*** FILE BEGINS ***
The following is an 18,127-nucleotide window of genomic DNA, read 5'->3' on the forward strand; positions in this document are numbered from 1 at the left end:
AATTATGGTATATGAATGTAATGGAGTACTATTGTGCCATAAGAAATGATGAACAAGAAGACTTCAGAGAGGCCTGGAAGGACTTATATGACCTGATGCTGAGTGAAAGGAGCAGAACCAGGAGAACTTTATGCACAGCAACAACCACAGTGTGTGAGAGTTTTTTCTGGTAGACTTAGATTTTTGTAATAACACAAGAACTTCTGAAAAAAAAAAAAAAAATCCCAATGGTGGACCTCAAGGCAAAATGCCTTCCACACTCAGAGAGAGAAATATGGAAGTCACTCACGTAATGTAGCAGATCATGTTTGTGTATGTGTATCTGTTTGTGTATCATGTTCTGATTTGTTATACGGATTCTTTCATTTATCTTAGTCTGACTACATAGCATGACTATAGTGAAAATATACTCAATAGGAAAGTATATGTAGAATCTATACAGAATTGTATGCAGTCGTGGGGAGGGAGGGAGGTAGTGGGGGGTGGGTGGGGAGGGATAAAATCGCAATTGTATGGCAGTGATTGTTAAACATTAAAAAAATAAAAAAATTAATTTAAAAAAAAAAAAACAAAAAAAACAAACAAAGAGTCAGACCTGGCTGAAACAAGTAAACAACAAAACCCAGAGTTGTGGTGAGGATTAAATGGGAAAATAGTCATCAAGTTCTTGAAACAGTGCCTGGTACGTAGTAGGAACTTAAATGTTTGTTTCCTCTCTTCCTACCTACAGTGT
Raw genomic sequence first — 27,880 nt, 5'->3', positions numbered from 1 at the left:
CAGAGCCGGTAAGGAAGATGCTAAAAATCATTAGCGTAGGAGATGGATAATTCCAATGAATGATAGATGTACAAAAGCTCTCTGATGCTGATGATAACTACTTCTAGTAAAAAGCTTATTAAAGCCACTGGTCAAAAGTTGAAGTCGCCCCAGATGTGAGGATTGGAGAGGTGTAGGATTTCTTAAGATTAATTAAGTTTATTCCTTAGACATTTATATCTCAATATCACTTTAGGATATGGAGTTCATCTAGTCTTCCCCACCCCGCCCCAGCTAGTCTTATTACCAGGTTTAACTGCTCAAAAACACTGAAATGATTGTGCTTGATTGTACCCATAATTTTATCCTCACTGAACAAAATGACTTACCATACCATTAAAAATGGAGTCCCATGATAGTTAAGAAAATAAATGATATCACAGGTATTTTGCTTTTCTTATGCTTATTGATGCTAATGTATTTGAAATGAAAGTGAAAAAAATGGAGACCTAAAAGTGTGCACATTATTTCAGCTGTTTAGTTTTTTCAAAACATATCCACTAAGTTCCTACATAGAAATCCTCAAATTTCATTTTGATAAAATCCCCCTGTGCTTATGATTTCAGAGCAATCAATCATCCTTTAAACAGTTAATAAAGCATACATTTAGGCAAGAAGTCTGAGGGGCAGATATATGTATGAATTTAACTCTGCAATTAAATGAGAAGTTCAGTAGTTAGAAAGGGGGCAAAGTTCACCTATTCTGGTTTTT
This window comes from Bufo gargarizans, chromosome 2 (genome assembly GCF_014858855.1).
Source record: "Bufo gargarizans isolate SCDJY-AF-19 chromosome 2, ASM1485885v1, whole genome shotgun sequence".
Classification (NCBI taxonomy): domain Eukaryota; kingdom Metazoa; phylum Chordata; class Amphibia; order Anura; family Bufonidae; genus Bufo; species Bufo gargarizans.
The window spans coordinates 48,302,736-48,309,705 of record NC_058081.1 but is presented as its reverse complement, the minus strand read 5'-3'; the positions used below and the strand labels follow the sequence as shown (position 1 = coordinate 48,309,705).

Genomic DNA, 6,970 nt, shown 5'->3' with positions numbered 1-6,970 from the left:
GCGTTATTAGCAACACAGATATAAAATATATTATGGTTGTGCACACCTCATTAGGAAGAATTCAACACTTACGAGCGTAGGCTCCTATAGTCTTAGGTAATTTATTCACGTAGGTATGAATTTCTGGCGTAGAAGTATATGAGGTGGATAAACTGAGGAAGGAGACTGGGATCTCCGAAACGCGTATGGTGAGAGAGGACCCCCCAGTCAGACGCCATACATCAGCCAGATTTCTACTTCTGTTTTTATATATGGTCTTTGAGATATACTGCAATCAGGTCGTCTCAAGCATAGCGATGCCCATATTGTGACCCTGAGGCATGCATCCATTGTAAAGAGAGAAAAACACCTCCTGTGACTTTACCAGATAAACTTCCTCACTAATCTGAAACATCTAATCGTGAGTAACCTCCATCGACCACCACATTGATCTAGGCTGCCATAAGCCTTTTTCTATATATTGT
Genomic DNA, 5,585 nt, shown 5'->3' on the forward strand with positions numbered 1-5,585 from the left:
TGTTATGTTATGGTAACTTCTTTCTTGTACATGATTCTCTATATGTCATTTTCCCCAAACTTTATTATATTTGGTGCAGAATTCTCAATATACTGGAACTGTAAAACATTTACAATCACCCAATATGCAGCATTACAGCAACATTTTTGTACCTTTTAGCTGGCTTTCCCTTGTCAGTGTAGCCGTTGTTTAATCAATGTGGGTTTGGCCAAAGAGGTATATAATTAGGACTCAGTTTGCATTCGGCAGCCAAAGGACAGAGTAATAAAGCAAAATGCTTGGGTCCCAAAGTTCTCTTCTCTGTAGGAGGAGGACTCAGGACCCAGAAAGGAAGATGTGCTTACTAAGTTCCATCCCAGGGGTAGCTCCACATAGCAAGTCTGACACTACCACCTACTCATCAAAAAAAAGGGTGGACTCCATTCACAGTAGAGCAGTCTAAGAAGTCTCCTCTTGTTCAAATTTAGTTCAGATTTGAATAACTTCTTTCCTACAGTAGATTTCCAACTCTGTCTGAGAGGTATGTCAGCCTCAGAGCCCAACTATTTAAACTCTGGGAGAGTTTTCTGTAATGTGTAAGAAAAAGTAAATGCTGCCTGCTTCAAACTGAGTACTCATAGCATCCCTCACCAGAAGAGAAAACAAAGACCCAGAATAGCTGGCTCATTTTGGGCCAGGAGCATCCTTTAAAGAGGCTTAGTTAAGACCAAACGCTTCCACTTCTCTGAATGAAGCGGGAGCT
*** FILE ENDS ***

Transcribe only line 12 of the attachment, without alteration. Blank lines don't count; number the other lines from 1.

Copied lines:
TGTTATGTTATGGTAACTTCTTTCTTGTACATGATTCTCTATATGTCATTTTCCCCAAACTTTATTATATTTGGTGCAGAATTCTCAATATACTGGAACTGTAAAACATTTACAATCACCCAATATGCAGCATTACAGCAACATTTTTGTACCTTTTAGCTGGCTTTCCCTTGTCAGTGTAGCCGTTGTTTAATCAATGTGGGTTTGGCCAAAGAGGTATATAATTAGGACTCAGTTTGCATTCGGCAGCCAAAGGACAGAGTAATAAAGCAAAATGCTTGGGTCCCAAAGTTCTCTTCTCTGTAGGAGGAGGACTCAGGACCCAGAAAGGAAGATGTGCTTACTAAGTTCCATCCCAGGGGTAGCTCCACATAGCAAGTCTGACACTACCACCTACTCATCAAAAAAAAGGGTGGACTCCATTCACAGTAGAGCAGTCTAAGAAGTCTCCTCTTGTTCAAATTTAGTTCAGATTTGAATAACTTCTTTCCTACAGTAGATTTCCAACTCTGTCTGAGAGGTATGTCAGCCTCAGAGCCCAACTATTTAAACTCTGGGAGAGTTTTCTGTAATGTGTAAGAAAAAGTAAATGCTGCCTGCTTCAAACTGAGTACTCATAGCATCCCTCACCAGAAGAGAAAACAAAGACCCAGAATAGCTGGCTCATTTTGGGCCAGGAGCATCCTTTAAAGAGGCTTAGTTAAGACCAAACGCTTCCACTTCTCTGAATGAAGCGGGAGCT